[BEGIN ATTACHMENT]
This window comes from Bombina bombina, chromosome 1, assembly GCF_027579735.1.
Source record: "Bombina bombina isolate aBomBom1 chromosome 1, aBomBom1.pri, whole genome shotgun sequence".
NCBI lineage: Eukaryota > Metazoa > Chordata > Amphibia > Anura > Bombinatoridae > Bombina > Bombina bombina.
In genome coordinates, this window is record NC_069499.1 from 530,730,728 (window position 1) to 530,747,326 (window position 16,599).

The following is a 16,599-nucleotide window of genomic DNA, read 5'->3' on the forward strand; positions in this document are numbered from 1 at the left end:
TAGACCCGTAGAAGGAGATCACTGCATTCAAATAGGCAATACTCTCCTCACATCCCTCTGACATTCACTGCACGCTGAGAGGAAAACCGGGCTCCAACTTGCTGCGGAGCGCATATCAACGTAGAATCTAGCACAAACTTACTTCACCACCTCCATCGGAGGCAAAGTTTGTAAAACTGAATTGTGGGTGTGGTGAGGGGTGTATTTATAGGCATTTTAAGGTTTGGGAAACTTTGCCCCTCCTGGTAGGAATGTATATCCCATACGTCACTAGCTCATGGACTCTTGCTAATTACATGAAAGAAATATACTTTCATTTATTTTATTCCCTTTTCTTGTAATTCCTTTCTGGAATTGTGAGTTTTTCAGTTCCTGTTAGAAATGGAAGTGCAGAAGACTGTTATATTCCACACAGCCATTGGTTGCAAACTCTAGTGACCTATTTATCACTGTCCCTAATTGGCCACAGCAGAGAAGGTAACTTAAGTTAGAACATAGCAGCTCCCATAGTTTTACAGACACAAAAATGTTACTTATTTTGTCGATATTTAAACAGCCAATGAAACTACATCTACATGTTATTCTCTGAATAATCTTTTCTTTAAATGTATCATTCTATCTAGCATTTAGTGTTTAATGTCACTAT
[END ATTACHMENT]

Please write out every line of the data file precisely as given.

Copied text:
This window comes from Bombina bombina, chromosome 1, assembly GCF_027579735.1.
Source record: "Bombina bombina isolate aBomBom1 chromosome 1, aBomBom1.pri, whole genome shotgun sequence".
NCBI lineage: Eukaryota > Metazoa > Chordata > Amphibia > Anura > Bombinatoridae > Bombina > Bombina bombina.
In genome coordinates, this window is record NC_069499.1 from 530,730,728 (window position 1) to 530,747,326 (window position 16,599).

The following is a 16,599-nucleotide window of genomic DNA, read 5'->3' on the forward strand; positions in this document are numbered from 1 at the left end:
TAGACCCGTAGAAGGAGATCACTGCATTCAAATAGGCAATACTCTCCTCACATCCCTCTGACATTCACTGCACGCTGAGAGGAAAACCGGGCTCCAACTTGCTGCGGAGCGCATATCAACGTAGAATCTAGCACAAACTTACTTCACCACCTCCATCGGAGGCAAAGTTTGTAAAACTGAATTGTGGGTGTGGTGAGGGGTGTATTTATAGGCATTTTAAGGTTTGGGAAACTTTGCCCCTCCTGGTAGGAATGTATATCCCATACGTCACTAGCTCATGGACTCTTGCTAATTACATGAAAGAAATATACTTTCATTTATTTTATTCCCTTTTCTTGTAATTCCTTTCTGGAATTGTGAGTTTTTCAGTTCCTGTTAGAAATGGAAGTGCAGAAGACTGTTATATTCCACACAGCCATTGGTTGCAAACTCTAGTGACCTATTTATCACTGTCCCTAATTGGCCACAGCAGAGAAGGTAACTTAAGTTAGAACATAGCAGCTCCCATAGTTTTACAGACACAAAAATGTTACTTATTTTGTCGATATTTAAACAGCCAATGAAACTACATCTACATGTTATTCTCTGAATAATCTTTTCTTTAAATGTATCATTCTATCTAGCATTTAGTGTTTAATGTCACTAT